The Hard-Learned Lessons of the Columbia Disaster

On February 1st, 2003 at eighteen seconds past 9:00 AM Eastern Standard Time, the Space Shuttle Columbia broke up during atmospheric entry over Texas. Still traveling at approximately Mach 18.3, the disintegration of Columbia was complete and nearly instantaneous. According to the official accident investigation, the crew had at most one minute from realizing they were in a desperate situation to complete destruction of the spacecraft. Due to the design of the Space Shuttle, no contingency plan or emergency procedure could have saved the crew at this point in the mission: all seven crew members were lost in this tragedy.

While the Space Shuttle, officially known as the Space Transportation System (STS) would fly again after the Columbia disaster, even the program’s most ardent supporters had to admit fundamental design of the Shuttle was flawed. Steps needed to be taken to ensure no future astronauts would be lost, and ultimately, the decision was made to retire the Shuttle fleet after primary construction of the International Space Station (ISS) was complete. There was simply too much invested in the ISS at this point to cancel the only spacecraft capable of helping to assemble it, so the STS had to continue despite the crushing loss of human life it had already incurred.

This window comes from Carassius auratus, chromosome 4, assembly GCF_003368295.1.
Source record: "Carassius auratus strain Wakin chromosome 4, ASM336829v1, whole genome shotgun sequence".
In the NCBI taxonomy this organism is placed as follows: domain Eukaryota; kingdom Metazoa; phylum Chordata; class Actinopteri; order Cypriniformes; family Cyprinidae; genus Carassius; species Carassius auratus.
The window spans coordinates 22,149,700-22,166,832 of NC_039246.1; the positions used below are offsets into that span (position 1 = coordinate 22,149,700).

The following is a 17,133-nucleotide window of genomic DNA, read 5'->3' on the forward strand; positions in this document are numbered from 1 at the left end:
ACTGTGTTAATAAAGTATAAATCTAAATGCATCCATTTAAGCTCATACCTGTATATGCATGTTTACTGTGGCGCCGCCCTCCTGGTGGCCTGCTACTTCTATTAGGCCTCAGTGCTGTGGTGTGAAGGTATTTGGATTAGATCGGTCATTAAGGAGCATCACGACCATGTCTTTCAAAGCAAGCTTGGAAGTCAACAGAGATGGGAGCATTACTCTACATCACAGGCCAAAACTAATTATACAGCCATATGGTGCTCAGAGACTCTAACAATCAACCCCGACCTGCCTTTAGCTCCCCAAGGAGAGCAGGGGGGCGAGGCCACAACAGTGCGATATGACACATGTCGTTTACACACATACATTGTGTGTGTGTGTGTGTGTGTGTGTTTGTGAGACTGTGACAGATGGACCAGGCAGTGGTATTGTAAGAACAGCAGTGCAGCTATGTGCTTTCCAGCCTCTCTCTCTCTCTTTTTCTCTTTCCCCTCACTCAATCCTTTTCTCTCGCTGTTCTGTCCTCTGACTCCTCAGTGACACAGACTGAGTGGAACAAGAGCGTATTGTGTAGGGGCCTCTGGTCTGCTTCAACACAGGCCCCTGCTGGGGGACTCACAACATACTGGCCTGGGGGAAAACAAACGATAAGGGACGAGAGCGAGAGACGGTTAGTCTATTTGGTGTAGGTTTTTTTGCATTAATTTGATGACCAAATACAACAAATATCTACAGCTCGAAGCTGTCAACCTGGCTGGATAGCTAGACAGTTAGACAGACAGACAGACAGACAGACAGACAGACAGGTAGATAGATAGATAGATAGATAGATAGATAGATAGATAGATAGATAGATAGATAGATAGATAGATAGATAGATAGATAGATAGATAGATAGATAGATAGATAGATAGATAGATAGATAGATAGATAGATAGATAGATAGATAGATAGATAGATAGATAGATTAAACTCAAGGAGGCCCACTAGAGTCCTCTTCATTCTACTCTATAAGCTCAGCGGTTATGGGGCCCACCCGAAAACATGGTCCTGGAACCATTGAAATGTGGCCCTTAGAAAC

Between the loss of Challenger and Columbia, the STS program claimed fourteen lives in its thirty year run. Having only flown 135 missions in that time, the STS is far and away the most deadly spacecraft to ever fly. A grim record that, with any luck, is never to be broken.

The real tragedy was, like Challenger, the loss of Columbia could have been prevented. Ground Control knew that the Shuttle had sustained damage during launch, but no procedures were in place to investigate or repair damage to the spacecraft while in orbit. Changes to the standard Shuttle mission profile gave future crews a chance of survival that the men and women aboard Columbia never had.

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Suddenly, Wireless Power Transmission Is Everywhere

Wireless power transfer exists right now, but it’s not as cool as Tesla’s Wardenclyffe tower and it’s not as stupid as an OSHA-unapproved ultrasonic power transfer system. Wireless power transfer today is a Qi charger for your phone. It’s low power – just a few amps — and very short range. This makes sense; after all, we’re dealing with the inverse square law here, and wireless power transfer isn’t very efficient.

Now, suddenly, we can transfer nearly two kilowatts wirelessly to electronic baubles scattered all over a room. It’s a project from Disney Research, it’s coming out of Columbia University, it’s just been published in PLOS one, and inexplicably it’s also an Indiegogo campaign. Somehow or another, the stars have aligned and 2017 is the year of wirelessly powering your laptop.